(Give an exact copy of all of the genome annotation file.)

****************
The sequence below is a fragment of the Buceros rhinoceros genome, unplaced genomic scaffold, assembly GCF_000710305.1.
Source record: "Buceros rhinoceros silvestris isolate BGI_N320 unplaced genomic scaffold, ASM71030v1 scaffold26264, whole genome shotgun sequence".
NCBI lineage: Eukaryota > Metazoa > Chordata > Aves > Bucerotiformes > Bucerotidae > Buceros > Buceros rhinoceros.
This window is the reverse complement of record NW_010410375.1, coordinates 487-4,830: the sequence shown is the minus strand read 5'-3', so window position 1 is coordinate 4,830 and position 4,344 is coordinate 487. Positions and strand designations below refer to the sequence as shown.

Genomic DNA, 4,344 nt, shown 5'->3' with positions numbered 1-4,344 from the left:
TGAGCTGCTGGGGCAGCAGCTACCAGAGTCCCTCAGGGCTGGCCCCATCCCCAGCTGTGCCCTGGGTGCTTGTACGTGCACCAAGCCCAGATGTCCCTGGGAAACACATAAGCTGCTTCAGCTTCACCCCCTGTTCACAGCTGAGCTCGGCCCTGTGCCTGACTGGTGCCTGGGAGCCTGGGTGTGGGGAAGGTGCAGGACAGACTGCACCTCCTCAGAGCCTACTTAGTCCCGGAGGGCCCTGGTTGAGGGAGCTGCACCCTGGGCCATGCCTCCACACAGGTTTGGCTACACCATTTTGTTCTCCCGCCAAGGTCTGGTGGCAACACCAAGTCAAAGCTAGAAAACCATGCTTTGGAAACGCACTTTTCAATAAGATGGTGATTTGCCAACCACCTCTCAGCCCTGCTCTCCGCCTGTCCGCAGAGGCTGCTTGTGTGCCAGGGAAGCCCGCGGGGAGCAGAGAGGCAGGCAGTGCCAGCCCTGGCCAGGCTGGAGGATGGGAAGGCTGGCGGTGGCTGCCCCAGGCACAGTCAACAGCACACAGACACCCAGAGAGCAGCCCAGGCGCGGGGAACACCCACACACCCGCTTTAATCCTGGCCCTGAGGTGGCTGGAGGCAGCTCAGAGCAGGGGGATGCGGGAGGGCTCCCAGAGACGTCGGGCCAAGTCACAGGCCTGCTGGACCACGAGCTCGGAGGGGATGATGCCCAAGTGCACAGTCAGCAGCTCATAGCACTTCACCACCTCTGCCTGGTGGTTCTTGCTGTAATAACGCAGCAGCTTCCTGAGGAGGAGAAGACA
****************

The sequence below is a fragment of the Buceros rhinoceros genome, unplaced genomic scaffold, assembly GCF_000710305.1.
Source record: "Buceros rhinoceros silvestris isolate BGI_N320 unplaced genomic scaffold, ASM71030v1 scaffold26264, whole genome shotgun sequence".
NCBI lineage: Eukaryota > Metazoa > Chordata > Aves > Bucerotiformes > Bucerotidae > Buceros > Buceros rhinoceros.
This window is the reverse complement of record NW_010410375.1, coordinates 487-4,830: the sequence shown is the minus strand read 5'-3', so window position 1 is coordinate 4,830 and position 4,344 is coordinate 487. Positions and strand designations below refer to the sequence as shown.

Genomic DNA, 4,344 nt, shown 5'->3' with positions numbered 1-4,344 from the left:
TGAGCTGCTGGGGCAGCAGCTACCAGAGTCCCTCAGGGCTGGCCCCATCCCCAGCTGTGCCCTGGGTGCTTGTACGTGCACCAAGCCCAGATGTCCCTGGGAAACACATAAGCTGCTTCAGCTTCACCCCCTGTTCACAGCTGAGCTCGGCCCTGTGCCTGACTGGTGCCTGGGAGCCTGGGTGTGGGGAAGGTGCAGGACAGACTGCACCTCCTCAGAGCCTACTTAGTCCCGGAGGGCCCTGGTTGAGGGAGCTGCACCCTGGGCCATGCCTCCACACAGGTTTGGCTACACCATTTTGTTCTCCCGCCAAGGTCTGGTGGCAACACCAAGTCAAAGCTAGAAAACCATGCTTTGGAAACGCACTTTTCAATAAGATGGTGATTTGCCAACCACCTCTCAGCCCTGCTCTCCGCCTGTCCGCAGAGGCTGCTTGTGTGCCAGGGAAGCCCGCGGGGAGCAGAGAGGCAGGCAGTGCCAGCCCTGGCCAGGCTGGAGGATGGGAAGGCTGGCGGTGGCTGCCCCAGGCACAGTCAACAGCACACAGACACCCAGAGAGCAGCCCAGGCGCGGGGAACACCCACACACCCGCTTTAATCCTGGCCCTGAGGTGGCTGGAGGCAGCTCAGAGCAGGGGGATGCGGGAGGGCTCCCAGAGACGTCGGGCCAAGTCACAGGCCTGCTGGACCACGAGCTCGGAGGGGATGATGCCCAAGTGCACAGTCAGCAGCTCATAGCACTTCACCACCTCTGCCTGGTGGTTCTTGCTGTAATAACGCAGCAGCTTCCTGAGGAGGAGAAGACA